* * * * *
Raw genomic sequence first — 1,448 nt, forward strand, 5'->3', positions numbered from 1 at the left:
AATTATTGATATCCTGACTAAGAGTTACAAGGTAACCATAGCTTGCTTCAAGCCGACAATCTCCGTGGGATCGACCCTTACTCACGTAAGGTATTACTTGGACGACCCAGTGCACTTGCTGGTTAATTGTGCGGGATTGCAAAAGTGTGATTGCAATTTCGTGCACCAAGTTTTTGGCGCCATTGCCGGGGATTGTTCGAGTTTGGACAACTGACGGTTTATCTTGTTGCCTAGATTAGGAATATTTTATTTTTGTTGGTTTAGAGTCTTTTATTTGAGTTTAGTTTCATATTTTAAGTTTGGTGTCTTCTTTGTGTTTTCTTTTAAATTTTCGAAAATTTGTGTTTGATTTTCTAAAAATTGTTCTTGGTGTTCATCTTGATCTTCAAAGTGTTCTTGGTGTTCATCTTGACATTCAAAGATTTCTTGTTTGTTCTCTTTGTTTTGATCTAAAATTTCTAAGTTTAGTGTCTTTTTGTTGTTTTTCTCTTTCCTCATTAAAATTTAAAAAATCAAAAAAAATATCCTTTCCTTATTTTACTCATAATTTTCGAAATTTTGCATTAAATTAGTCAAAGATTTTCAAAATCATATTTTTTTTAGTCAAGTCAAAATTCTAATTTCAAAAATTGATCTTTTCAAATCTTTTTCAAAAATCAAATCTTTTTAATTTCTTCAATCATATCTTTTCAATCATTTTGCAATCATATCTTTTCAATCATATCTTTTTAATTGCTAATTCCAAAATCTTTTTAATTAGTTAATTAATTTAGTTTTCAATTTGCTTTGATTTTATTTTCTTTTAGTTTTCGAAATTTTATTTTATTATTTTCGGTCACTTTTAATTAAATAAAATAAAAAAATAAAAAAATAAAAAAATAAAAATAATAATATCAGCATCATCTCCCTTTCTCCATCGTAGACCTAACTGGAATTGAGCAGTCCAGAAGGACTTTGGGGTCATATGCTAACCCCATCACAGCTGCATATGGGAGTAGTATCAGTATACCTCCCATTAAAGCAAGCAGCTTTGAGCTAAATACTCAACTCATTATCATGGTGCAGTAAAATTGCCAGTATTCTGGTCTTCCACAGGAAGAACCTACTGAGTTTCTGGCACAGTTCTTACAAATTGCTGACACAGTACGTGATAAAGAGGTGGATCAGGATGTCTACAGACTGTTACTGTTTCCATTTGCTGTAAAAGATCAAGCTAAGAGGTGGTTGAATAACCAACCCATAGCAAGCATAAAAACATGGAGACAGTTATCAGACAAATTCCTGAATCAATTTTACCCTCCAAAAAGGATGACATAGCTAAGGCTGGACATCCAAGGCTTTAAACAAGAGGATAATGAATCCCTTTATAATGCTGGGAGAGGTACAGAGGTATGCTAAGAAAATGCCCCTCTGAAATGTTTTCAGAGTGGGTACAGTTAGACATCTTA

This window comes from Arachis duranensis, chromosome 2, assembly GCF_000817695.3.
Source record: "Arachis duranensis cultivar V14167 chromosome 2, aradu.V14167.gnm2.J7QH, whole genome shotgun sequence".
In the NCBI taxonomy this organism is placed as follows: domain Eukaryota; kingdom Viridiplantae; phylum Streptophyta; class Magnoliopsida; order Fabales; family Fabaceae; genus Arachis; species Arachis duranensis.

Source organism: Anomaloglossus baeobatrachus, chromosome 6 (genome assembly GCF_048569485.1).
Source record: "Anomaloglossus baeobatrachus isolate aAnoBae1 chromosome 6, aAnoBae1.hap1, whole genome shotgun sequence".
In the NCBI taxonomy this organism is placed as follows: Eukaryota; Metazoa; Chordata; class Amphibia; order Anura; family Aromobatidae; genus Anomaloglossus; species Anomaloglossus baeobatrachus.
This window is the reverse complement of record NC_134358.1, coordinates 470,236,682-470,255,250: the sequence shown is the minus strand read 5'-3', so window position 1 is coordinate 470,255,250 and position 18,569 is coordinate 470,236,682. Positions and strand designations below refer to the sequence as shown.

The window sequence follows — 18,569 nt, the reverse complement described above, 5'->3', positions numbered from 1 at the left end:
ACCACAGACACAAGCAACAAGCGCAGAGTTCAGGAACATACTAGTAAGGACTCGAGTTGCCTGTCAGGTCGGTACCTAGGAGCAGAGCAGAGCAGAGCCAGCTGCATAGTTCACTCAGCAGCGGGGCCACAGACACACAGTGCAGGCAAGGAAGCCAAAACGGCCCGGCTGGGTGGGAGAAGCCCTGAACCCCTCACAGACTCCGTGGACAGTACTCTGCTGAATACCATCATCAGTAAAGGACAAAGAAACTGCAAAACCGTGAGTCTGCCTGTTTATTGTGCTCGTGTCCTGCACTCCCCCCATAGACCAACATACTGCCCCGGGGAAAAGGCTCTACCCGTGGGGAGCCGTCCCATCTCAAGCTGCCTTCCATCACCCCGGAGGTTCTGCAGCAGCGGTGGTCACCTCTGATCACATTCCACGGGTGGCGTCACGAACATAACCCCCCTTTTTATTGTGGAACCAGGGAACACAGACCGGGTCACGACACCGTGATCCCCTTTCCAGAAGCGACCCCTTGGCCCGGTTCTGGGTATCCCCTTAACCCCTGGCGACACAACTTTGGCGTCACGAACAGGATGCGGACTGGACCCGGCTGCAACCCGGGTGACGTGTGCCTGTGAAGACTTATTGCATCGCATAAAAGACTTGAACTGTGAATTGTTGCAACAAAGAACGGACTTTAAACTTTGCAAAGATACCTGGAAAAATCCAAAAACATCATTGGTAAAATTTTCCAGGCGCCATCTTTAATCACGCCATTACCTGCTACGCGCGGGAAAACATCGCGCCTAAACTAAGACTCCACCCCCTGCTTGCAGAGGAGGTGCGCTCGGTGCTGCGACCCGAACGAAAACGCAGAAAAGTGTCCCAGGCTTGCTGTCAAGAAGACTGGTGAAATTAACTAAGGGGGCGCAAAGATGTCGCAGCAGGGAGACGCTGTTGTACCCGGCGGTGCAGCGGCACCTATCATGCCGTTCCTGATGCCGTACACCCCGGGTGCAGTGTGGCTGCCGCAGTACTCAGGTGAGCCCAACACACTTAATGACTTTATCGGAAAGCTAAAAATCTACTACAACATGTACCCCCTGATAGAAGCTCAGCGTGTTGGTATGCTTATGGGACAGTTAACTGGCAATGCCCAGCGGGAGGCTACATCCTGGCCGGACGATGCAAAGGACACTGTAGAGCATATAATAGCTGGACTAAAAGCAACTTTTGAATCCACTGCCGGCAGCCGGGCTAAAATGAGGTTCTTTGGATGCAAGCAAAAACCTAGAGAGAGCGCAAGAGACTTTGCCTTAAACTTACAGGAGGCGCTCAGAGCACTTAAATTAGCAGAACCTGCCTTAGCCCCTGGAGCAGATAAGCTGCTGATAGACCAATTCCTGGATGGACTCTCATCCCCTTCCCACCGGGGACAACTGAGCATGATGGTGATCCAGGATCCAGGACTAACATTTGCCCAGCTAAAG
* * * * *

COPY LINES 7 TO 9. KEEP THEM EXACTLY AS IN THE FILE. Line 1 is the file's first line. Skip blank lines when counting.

Source record: "Anomaloglossus baeobatrachus isolate aAnoBae1 chromosome 6, aAnoBae1.hap1, whole genome shotgun sequence".
In the NCBI taxonomy this organism is placed as follows: Eukaryota; Metazoa; Chordata; class Amphibia; order Anura; family Aromobatidae; genus Anomaloglossus; species Anomaloglossus baeobatrachus.
This window is the reverse complement of record NC_134358.1, coordinates 470,236,682-470,255,250: the sequence shown is the minus strand read 5'-3', so window position 1 is coordinate 470,255,250 and position 18,569 is coordinate 470,236,682. Positions and strand designations below refer to the sequence as shown.